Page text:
14.2: Fatliquoring begins before the leather is completely dry.

15: When should you clean up Fatliquor Surface Residue?

15.1: Fatliquor surface residue is cleaned up after the leather is left to slowly dry and any surface shining residue is further driven into the leather structure by brushing, in conjunction with Hydrator 3.3 until milky residue if any turns crystal clear is extracted with a cotton towel until the towel shows dry.

16: How to Soften Drying Leathers after Fatliquoring?

16.1 Drying leather after fatliquoring is further physically softened by staking, stretching, massaging, or cross-flexing one more time before the leather is completely dried for the desired suppleness.

16.2: The best result is manipulating the still slightly damp leather to complete dryness for the extra desired suppleness.

17: What is Leather Structure Cleaning?

17.1: Leather structure cleaning is the suspension and removal of penetrated soiling to the surface by a wicking process and towel extraction.

18: How does Leather Structural Cleaning Work?

18.1: Structural cleaning of penetrated soiling will need appropriate leather-safe products like Hydrator 3.3 to penetrate, lubricate, and suspend the soiling.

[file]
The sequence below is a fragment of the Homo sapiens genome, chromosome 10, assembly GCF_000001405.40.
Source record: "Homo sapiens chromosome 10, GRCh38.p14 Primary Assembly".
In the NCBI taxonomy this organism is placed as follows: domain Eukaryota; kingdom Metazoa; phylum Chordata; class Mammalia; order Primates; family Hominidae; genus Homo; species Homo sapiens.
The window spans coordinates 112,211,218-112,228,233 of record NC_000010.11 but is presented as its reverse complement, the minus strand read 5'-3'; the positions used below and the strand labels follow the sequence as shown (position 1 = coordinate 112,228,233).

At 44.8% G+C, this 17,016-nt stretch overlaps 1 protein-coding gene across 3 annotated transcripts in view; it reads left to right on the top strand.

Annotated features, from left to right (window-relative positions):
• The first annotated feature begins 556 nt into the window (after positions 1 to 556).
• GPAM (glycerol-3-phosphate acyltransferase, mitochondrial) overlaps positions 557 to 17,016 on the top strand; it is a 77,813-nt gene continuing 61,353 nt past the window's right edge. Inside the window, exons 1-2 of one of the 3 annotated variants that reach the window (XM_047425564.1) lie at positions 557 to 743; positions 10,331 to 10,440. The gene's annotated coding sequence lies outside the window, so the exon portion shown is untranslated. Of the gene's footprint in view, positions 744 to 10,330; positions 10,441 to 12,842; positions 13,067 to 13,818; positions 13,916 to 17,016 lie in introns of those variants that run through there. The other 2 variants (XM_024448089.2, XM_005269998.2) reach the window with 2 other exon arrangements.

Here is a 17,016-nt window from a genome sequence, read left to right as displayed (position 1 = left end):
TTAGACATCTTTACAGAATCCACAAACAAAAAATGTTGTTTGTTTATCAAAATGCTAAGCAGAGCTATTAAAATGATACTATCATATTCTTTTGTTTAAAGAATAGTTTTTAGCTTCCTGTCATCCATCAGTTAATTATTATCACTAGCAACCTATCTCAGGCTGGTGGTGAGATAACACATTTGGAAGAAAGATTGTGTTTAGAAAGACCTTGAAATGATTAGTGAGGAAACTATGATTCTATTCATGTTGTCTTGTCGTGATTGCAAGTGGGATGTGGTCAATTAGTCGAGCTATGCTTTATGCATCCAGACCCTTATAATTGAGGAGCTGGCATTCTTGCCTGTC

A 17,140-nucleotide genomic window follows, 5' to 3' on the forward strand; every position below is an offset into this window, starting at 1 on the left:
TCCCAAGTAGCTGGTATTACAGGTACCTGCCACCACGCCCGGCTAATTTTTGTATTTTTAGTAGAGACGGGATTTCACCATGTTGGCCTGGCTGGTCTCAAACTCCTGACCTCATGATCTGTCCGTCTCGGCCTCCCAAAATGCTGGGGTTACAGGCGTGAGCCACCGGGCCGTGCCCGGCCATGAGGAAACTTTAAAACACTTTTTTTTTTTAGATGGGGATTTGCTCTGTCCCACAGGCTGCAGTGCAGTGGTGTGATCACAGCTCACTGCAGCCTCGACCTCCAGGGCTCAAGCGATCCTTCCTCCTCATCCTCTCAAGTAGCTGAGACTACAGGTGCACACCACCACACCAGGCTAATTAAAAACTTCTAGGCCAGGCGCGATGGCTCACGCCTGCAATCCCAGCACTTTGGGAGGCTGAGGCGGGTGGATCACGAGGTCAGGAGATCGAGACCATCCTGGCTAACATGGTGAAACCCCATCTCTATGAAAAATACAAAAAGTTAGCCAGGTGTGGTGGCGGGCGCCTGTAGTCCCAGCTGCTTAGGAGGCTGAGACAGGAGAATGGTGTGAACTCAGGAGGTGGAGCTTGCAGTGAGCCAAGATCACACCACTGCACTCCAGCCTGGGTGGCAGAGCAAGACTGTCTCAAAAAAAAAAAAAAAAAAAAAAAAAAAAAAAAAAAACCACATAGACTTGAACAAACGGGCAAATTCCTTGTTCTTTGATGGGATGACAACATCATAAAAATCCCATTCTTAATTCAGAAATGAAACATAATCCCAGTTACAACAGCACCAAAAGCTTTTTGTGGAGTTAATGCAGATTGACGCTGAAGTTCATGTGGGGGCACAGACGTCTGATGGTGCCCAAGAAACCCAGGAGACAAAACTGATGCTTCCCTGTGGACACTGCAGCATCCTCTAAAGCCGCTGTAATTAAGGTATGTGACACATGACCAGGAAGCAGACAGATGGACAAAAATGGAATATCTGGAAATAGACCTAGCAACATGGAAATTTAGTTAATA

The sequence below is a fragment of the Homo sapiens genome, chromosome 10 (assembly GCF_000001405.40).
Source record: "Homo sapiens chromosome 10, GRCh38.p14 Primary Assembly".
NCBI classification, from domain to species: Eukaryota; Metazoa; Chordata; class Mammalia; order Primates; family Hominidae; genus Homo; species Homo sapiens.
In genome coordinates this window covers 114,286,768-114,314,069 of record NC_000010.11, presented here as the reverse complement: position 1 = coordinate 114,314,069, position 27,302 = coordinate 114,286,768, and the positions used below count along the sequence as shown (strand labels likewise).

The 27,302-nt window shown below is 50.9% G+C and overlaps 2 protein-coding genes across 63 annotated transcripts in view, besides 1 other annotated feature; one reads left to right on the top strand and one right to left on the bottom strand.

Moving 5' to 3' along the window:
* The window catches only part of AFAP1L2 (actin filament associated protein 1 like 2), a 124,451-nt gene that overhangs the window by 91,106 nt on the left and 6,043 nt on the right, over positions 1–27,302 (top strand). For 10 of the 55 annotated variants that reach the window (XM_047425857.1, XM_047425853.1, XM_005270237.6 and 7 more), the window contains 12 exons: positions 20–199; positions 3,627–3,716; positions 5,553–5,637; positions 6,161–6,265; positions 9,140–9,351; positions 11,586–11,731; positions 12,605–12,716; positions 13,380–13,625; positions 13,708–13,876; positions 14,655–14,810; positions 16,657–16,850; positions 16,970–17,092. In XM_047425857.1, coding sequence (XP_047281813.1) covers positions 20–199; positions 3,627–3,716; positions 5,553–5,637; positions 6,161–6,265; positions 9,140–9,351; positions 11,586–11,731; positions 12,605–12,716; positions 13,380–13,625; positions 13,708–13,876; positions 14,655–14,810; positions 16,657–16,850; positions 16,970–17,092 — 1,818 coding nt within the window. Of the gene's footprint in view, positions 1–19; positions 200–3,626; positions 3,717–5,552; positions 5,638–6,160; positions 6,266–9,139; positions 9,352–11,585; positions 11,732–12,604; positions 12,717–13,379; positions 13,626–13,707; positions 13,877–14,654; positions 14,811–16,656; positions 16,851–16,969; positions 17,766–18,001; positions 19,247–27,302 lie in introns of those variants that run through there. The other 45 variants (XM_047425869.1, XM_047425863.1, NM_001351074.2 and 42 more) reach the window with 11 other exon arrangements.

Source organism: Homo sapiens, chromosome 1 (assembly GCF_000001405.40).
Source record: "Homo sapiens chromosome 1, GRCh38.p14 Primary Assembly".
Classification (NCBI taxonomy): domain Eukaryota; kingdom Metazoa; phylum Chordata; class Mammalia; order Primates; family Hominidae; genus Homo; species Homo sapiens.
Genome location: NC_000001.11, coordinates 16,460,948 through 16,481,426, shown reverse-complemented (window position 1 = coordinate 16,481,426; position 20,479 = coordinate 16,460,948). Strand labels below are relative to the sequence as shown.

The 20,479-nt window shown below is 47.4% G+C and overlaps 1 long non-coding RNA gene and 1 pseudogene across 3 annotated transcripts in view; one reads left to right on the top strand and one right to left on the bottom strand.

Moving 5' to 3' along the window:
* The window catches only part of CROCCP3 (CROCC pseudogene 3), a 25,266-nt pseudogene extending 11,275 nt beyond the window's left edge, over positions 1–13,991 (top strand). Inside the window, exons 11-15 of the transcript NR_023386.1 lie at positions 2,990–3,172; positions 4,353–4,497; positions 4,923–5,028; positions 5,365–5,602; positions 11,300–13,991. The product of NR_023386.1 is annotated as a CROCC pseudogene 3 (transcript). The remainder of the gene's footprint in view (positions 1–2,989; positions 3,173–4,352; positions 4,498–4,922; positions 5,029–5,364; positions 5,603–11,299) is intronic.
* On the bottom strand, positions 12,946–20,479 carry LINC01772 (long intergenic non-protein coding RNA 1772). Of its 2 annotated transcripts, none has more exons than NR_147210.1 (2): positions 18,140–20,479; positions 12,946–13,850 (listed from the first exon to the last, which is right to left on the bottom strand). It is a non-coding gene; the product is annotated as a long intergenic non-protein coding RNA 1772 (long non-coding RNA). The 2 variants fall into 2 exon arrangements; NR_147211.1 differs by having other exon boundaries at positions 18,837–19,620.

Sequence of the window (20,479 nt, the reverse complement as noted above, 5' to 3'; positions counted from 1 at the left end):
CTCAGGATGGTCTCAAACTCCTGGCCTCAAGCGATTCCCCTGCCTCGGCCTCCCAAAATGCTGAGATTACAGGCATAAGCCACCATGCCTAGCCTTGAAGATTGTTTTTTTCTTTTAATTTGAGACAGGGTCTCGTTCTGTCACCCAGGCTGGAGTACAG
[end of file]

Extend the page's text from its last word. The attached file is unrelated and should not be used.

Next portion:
18.2: To move the suspended soiling will need to hydrate the leather structure with enough liquid so that a wicking process takes place for the suspended soiling to be towel extracted.

18.3: As each wicking process can carry so much soiling, repeat hydration of the leather structure is necessary until an entire load of soiling is removed from the surface.

19: How to Remove Suspended Soiling?

19.1 Suspended soiling is removed by squeezing extraction between an absorbent towel and a smooth spatula to reduce abrasion until the towel shows clean.

20: When to Begin Fatliquoring after Leather Structural Cleaning?

20.1: Leather fatliquoring begins after leather structural cleaning and while the leather is still slightly damp.

21: How Fatliquoring is done on Damp Leather?

21.1: Fatliquor 5.0 is applied and distributed for even absorption until saturation and is left to slow natural drying.

21.2: When almost dry, the repeat cycle of application, distribution, absorption, saturation, and slow-natural drying is repeated until the leather absorbs no more.